Fiber is type of indigestible carbohydrate that’s perhaps best known for its ability to support gut health. But, like protein, fiber slows digestion, supporting healthy blood glucose management. Additionally, fiber promotes satiety, which may, in turn, help support weight-management goals.

Healthy Fats

Since metabolic syndrome increases the risk of cardiovascular disease, it is important to include nutrients that support heart health. Data published in Nutrients in 2019 showed that replacing carbohydrates with polyunsaturated fat lowered triglycerides, increased HDL (known as good) cholesterol and lowered blood pressure among subjects with metabolic syndrome. Additionally, interventions with monounsaturated fat resulted in lower fasting insulin and glucose levels.

Low in Sodium

Limiting sodium intake is generally recommended among this population. The American Heart Association recommends consuming no more than 2,300 milligrams of sodium daily, and an ideal limit of less than 1,500 mg per day for most adults, especially those with high blood pressure. So keep this limit in mind as you navigate your breakfast choices (or any food choices!).

Low in Added Sugar

Excessive quantities of added sugar may put you at an elevated risk of cardiovascular disease, obesity and other negative health outcomes associated with metabolic syndrome. This is why Melissa Groves Azzaro, RDN, LD, an integrative and functional medicine dietitian specializing in women’s health and hormones, emphasizes the need for people with metabolic syndrome to limit their added sugar intake and instead rely on foods that are naturally sweet, like fruits and unsweetened dairy.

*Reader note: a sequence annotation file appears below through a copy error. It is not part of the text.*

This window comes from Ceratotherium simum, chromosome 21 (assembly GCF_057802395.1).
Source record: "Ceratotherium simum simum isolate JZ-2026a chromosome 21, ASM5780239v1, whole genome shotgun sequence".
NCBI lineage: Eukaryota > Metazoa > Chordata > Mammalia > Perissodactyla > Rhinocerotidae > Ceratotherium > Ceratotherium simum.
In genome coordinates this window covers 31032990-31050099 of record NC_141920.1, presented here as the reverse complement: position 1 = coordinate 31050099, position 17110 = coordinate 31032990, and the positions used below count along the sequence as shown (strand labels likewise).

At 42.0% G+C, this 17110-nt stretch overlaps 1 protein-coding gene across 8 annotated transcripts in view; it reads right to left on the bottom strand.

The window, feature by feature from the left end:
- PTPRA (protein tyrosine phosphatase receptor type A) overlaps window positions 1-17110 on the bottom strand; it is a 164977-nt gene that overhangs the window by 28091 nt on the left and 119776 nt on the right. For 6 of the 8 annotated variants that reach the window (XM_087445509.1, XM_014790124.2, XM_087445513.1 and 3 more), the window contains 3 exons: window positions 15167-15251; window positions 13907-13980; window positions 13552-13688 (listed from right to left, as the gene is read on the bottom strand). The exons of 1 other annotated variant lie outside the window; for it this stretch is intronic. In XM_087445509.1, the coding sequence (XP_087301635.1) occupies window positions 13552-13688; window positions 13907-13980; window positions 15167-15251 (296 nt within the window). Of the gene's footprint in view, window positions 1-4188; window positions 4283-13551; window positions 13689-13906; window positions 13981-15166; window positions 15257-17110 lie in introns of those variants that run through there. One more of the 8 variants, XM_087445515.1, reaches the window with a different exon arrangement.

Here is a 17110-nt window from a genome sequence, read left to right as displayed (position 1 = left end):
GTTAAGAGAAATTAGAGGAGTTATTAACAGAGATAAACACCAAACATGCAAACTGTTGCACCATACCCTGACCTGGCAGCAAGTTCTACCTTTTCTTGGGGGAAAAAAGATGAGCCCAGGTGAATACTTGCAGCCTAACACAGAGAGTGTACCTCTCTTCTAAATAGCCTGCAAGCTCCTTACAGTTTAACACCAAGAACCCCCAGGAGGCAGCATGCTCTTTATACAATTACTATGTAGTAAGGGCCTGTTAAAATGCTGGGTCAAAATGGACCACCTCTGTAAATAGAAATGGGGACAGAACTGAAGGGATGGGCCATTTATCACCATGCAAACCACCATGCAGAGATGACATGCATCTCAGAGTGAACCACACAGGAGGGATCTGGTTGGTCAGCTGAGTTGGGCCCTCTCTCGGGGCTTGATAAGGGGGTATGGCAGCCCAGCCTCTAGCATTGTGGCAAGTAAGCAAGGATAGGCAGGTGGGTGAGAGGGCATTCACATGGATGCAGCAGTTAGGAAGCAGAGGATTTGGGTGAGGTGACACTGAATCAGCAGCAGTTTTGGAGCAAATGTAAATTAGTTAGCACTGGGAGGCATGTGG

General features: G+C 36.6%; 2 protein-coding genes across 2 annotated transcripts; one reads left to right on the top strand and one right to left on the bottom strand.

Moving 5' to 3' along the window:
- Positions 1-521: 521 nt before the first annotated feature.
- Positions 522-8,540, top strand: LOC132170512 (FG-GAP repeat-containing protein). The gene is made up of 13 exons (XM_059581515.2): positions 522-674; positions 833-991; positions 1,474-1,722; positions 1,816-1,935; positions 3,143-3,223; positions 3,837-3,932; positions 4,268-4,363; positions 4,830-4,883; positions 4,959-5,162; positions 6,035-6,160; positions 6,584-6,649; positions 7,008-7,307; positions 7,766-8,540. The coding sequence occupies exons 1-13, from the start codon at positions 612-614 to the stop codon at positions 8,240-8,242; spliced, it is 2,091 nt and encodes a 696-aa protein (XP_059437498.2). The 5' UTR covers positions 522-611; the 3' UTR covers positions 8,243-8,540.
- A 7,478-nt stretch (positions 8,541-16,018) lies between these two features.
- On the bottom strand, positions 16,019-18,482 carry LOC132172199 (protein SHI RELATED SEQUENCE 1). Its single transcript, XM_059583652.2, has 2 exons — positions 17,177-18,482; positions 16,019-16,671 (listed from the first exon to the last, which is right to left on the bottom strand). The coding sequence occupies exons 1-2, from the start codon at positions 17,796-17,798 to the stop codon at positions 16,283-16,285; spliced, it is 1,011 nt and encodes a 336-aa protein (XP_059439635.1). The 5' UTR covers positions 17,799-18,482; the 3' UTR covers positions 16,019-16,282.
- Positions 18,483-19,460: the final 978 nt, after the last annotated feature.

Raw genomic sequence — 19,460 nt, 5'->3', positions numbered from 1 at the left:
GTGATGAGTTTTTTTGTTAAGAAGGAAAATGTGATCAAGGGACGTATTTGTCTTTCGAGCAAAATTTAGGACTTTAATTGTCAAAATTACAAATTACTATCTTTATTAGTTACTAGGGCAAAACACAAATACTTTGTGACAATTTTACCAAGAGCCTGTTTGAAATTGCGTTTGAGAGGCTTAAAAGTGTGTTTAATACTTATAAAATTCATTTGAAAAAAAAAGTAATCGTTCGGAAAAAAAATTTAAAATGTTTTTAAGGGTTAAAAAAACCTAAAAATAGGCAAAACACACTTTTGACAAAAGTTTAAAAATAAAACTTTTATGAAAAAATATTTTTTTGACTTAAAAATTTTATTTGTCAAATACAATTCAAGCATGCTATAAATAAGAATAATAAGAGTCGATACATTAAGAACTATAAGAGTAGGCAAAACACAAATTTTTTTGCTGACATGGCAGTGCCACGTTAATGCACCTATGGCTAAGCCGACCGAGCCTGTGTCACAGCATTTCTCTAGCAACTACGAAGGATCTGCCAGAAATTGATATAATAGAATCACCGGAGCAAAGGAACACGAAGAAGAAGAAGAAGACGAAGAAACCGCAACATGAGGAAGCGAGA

The Best Breakfast for Metabolic Syndrome

There is no doubt that eating breakfast can be a beneficial part of your diet if you have metabolic syndrome. “For people with metabolic syndrome, it’s ideal to choose meals with a balance of protein, fiber-rich carbohydrates and heart-healthy fats with a moderate amount of sodium and minimal added sugars,” says Lauren Harris-Pincus, M.S., RDN, a registered dietitian and author of The Everything Easy Pre-Diabetes Cookbook.

Among the many breakfast choices out there, one of the best options for those with metabolic syndrome may be our Pistachio and Peach Toast (double the portion for a satisfying breakfast).

This simple recipe features ingredients that check all of the boxes when it comes to the nutrients people with metabolic syndrome should consume at mealtime.